Exit, pursuing a bear: Farewell Troy Hurtubise

June 23rd, 2018

We have just heard the sad news that Troy Hurtubise died in a car-truck crash near his home town, North Bay, Ontario. We got to know Troy in 1998 when he was awarded an Ig Nobel Prize in the field of safety engineering, for developing, and personally testing a suit of armor that is impervious to grizzly bears. Troy was an almost-Shakespearean character, with an added dash of Don Quixote. Troy’s bear quest, once begun, became lifelong. Now that Troy has exited life’s grand stage, one is almost compelled to say that, temperamentally, he exited, pursuing a bear.

Troy returned to the Ig Nobel ceremony the year after he won his prize, where he led a chorus of opera singers in paying tribute to his bear suit. Click here to see video of that stirring moment.

We stayed in touch, on and off, over the years as Troy pursued not just grizzly bears, but also a stream of sometimes overly-clever ideas involving electronic equipment, chemical substances, heavy construction machinery, spies, and the British Royal Family. We documented many of Troy’s adventures here, on the Improbable Research web site. Recent reports elsewhere tell of his adventures with coffee, hair, particles of dark matter, and life in general:

The first seven years or so of Troy’s grizzly bear adventures are still on display in a documentary film called “Project Grizzly“, directed by Peter Lynch and produced by the National Film Board of Canada. Here is that film:

Here are some news reports about Troy’s death:

Troy was a most unusual person. When he heard a colorful, even fanciful, idea emerge from his mouth, he seemed to feel honor-bound to make that idea come true, no matter what. He was, until this unfortunate highway crash, a willfully mythical creature—often bound in a strange and wondrous suit of titanium, duct tape, hockey pads, and his own imagination—walking, running, and occasionally toppling over, amongst mortals.

We, and the world, will miss him.

Distracted drivers of automobiles, then and now…

June 22nd, 2018

The problem of distracted drivers—a problem honored years ago by two Ig Nobel prizes—continues to worsen, suggests Jonathan Gitlin, writing in Ars Technica:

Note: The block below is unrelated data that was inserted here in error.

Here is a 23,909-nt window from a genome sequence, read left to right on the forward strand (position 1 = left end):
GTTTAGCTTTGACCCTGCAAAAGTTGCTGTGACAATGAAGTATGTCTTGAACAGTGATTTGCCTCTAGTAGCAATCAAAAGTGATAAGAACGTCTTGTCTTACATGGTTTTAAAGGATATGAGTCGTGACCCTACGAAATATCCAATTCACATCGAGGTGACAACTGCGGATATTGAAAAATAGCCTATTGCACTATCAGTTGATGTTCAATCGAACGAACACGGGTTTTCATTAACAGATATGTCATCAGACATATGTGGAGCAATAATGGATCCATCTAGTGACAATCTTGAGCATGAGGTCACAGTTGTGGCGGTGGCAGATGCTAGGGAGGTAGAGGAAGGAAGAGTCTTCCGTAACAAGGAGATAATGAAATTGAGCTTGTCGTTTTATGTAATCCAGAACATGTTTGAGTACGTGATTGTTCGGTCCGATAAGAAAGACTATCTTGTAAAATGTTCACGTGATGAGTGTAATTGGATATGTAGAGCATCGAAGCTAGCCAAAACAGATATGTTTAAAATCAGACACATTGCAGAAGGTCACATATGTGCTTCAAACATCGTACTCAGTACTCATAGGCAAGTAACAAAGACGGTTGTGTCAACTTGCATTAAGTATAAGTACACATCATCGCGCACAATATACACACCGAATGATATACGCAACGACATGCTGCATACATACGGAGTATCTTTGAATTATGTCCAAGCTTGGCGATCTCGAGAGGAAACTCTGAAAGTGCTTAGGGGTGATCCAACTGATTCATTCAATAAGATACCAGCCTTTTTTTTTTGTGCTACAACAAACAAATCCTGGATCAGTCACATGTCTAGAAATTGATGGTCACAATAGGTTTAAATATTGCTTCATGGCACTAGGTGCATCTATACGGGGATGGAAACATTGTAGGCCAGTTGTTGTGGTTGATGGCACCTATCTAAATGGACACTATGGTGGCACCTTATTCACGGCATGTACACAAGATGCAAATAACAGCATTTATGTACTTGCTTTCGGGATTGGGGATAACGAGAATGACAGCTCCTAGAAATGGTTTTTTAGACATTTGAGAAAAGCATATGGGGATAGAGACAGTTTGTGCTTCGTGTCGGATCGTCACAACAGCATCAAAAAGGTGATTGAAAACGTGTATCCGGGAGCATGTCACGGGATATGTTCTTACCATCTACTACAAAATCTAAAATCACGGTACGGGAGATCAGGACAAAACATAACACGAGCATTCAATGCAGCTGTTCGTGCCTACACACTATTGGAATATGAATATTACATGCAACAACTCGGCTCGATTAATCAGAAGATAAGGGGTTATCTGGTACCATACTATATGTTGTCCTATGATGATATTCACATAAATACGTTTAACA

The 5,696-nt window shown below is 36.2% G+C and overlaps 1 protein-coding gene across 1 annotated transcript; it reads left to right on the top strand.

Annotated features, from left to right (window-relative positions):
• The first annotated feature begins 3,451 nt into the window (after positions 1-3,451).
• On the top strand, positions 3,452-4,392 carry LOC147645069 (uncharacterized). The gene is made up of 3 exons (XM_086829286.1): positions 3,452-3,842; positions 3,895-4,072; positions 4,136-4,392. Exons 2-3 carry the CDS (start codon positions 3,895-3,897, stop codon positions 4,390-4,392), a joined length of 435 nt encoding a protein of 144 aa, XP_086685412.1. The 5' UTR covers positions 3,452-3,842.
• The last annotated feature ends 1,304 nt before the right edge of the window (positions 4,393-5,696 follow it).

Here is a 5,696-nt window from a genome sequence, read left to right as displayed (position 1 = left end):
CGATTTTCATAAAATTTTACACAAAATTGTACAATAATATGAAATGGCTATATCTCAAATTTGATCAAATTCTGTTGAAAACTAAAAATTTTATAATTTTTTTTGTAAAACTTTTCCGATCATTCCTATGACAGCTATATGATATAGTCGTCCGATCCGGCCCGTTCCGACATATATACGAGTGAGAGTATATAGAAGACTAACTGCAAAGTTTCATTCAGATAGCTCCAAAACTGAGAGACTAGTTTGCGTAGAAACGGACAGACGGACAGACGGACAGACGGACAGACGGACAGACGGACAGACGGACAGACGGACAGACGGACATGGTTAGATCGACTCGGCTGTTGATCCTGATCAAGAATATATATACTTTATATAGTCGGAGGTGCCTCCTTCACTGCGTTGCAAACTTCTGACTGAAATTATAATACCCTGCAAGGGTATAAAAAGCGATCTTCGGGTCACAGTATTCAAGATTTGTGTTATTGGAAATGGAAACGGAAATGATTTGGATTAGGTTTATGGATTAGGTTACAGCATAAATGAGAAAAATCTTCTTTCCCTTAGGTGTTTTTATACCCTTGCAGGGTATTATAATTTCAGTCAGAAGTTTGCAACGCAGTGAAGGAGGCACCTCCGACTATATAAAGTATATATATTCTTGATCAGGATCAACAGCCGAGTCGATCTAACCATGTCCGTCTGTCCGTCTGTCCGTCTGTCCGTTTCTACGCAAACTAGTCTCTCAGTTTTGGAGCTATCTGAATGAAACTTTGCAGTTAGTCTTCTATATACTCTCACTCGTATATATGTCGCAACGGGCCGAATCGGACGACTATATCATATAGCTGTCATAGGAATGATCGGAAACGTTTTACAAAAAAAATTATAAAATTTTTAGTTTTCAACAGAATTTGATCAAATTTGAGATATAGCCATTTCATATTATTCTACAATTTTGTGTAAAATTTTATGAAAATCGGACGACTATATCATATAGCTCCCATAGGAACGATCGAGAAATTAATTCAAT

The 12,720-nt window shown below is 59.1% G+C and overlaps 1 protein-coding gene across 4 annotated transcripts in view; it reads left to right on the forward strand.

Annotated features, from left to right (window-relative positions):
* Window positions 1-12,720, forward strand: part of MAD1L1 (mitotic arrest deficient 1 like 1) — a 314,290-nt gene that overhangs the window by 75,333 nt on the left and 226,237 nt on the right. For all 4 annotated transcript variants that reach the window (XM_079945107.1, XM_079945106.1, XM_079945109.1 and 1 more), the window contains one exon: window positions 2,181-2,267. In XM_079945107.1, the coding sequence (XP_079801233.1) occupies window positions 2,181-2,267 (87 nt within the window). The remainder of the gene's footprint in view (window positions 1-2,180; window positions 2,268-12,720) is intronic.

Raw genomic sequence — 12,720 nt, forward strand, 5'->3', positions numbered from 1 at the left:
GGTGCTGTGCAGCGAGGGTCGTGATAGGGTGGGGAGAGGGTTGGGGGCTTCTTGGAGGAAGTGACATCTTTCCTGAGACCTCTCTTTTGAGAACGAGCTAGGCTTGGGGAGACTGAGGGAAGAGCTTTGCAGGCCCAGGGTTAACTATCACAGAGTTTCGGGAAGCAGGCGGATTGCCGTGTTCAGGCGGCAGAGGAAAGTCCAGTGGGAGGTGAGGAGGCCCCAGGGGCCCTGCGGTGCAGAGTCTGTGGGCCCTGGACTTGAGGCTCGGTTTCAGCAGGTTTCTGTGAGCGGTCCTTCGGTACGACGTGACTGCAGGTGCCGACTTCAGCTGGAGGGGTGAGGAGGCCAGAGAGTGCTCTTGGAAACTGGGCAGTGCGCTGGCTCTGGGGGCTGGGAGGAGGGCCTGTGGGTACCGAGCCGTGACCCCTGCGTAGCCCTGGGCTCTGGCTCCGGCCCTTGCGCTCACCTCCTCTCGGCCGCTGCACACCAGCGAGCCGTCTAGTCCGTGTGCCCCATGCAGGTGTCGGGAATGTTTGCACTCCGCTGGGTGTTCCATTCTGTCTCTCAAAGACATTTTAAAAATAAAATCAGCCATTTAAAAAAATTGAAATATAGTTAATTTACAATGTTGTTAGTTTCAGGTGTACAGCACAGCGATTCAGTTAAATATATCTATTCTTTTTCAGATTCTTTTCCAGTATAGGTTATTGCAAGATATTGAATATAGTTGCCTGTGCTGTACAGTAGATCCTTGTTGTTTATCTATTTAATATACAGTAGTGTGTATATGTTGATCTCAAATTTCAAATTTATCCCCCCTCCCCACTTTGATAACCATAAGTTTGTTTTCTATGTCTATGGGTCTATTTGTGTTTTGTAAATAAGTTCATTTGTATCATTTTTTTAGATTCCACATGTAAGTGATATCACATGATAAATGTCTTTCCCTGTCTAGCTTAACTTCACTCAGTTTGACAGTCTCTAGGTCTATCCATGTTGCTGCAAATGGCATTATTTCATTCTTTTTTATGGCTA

Multiple studies show no improvement in distracted driving
Distracted driving is worst in the Northeast, best in the Midwest

Many people have tried to attacked the problem, some for better, some for worse. Two of those efforts have been rewarded with Ig Nobel Prizes.

Driving While a Flap Repeatedly Covers the Driver’s Eyes

The 2011 Ig Nobel Prize for public safety was awarded to John Senders of the University of Toronto, for conducting a series of safety experiments in which a person drives an automobile on a major highway while a visor repeatedly flaps down over his face, blinding him. Details are in this publication and in the video below: “The Attentional Demand of Automobile Driving,” John W. Senders, et al., Highway Research Record, vol. 195, 1967, pp. 15-33.

Driving While Watching Television

The 1993 Ig Nobel Prize for visionary technology was awarded jointly to Jay Schiffman of Farmington Hills, Michigan, crack inventor of AutoVision, an image projection device that makes it possible to drive a car and watch television at the same time, and to the Michigan state legislature, for making it legal to do so. Schiffman documented his work, in US patent #5061996A.

Camphor poisoning following ingestion of mothballs ‘for headache’

June 21st, 2018

If you are suffering from a persistent headache, don’t be tempted to eat mothballs. In 2011, a 34-year old patient was admitted (unconscious) to a hospital emergency department in Amsterdam “following the ingestion of camphor mothballs for persisting headaches”.

Fortunately, after a week or so of intensive clinical care she recovered and was discharged in good clinical condition (apart from some apparent memory loss). See: Kamferintoxicatie na inname van mottenballen ‘wegens hoofdpijn’ (in Dutch) in: Nederlands Tijdschrift Voor Geneeskunde [01 Jan 2011, 155(39):A3676]. An extended extract of the study can be found here (in English).